Charles Spurgeon and William Higgs meeting with Anne Hillyard

Charles Spurgeon and William Higgs meeting with Anne Hillyard

At her request, Spurgeon and one of his deacons, William Higgs, paid the would-be benefactress a visit at her home.  The modest home and neighborhood in which she lived hardly indicated an individual who possessed a large sum of money.  So Spurgeon opened the discussion by stating, “We have called, Madam, about the 200 pounds that you mentioned in your letter.”

“200?” she responded.  “I meant to write 20,000.”

“Oh yes, you did put 20,000,” replied the pastor, “but I was not sure whether a nought [zero] or two may have slipped in by mistake, and I thought I would be on the safe side.”

He then queried whether there was some relative to whom the money should be given, to which she responded there was not.  He next suggested the funds might be sent to George Muller to assist him in his orphan work in Bristol.  But she insisted she wanted Spurgeon to have it to use in assisting fatherless boys right there in London.  She also expressed the certainty that many other Christians would want to help in the establishment and ongoing support of such a ministry, which did indeed turn out to be the case.

Young orphans at Spurgeon's orphanage

Young orphans at Spurgeon’s orphanage

As Spurgeon and Higgs left her home they remarked to each other how God was evidently answering the specific requests that had been made at the congregational prayer meeting just days earlier.  He was sending them a new work and the means to carry it out.

Within a month arrangements were made to purchase two and a half acres of land situated not far from the Metropolitan Tabernacle.  Eventually a row of several individual homes, all connected as one continuous building, were erected.  Each two-story home housed fourteen orphans and was sponsored by various donors.  A dining hall, infirmary, large gymnasium and even a swimming pool were constructed as part of the expansive complex.  Eventually a corresponding row of homes were built for orphan girls.  The area between the two sets of orphan houses was a grass-covered playing field, edged with flowers and shrubs. 250 boys and 250 girls at a time were housed and received a well-rounded education at the orphan complex.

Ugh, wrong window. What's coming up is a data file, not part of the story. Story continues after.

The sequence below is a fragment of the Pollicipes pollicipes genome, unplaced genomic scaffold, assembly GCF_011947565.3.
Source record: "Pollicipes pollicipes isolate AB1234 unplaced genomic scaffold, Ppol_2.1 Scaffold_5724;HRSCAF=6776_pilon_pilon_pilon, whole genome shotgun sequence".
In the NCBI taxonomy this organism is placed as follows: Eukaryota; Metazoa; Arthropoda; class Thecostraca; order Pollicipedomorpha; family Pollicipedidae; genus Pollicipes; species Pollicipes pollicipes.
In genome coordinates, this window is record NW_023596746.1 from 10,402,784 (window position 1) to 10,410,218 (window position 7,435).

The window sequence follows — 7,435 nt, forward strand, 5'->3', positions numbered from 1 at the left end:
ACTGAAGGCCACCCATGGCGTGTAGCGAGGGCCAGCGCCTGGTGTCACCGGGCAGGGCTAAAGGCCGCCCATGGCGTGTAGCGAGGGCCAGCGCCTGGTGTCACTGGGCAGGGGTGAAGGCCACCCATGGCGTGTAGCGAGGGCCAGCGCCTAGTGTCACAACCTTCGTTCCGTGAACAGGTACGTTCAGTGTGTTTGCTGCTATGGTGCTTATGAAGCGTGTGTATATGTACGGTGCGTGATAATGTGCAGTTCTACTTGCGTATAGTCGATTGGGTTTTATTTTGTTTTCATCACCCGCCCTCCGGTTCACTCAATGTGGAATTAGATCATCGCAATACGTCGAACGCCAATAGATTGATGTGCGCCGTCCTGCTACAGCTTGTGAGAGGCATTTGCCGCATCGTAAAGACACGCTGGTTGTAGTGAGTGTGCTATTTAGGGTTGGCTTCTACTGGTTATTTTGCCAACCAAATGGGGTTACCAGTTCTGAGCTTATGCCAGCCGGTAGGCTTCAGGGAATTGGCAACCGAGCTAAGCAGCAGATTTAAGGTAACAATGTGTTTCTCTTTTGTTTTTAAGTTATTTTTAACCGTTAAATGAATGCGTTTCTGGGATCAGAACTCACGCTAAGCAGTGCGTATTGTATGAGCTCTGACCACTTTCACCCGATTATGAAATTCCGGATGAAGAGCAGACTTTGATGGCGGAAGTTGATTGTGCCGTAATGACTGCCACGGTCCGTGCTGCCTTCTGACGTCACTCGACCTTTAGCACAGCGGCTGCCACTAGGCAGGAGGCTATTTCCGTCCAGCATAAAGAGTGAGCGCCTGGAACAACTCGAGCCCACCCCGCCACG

#          #          #

You’ll find many other enjoyable and beneficial incidents from the life and ministry of Charles Spurgeon in my book Timeless Stories, God’s Incredible Work in the Lives of Inspiring Christians. Two quality readable Spurgeon biographies are: Arnold Dallimore’s Spurgeon, A New Biography (Banner of Truth, 1987); W. Y. Fullerton’s Charles H. Spurgeon, London’s Most Popular Preacher (Moody, 1980). The latter work is currently out of print but is well-worth purchasing through used book sources at a reasonable rate.


Charles Spurgeon preaching at the Metropolitan Tabernacle

Charles Spurgeon preaching at the Metropolitan Tabernacle

Sharing the Christian Gospel (Good News!) of salvation from sin and God’s gift of eternal life is both a tremendous privilege and a sobering responsibility.  Charles Spurgeon kept the faithful proclamation of the Gospel front and center throughout his fruitful ministry career. His outlook on sharing the Gospel is worthy of our consideration and emulation.

One evening in the late autumn Spurgeon was returning from a speaking engagement.  The hansom cab in which he was riding made its way along the level ground at the base of London’s steep Herne Hill ridge which he needed to ascend.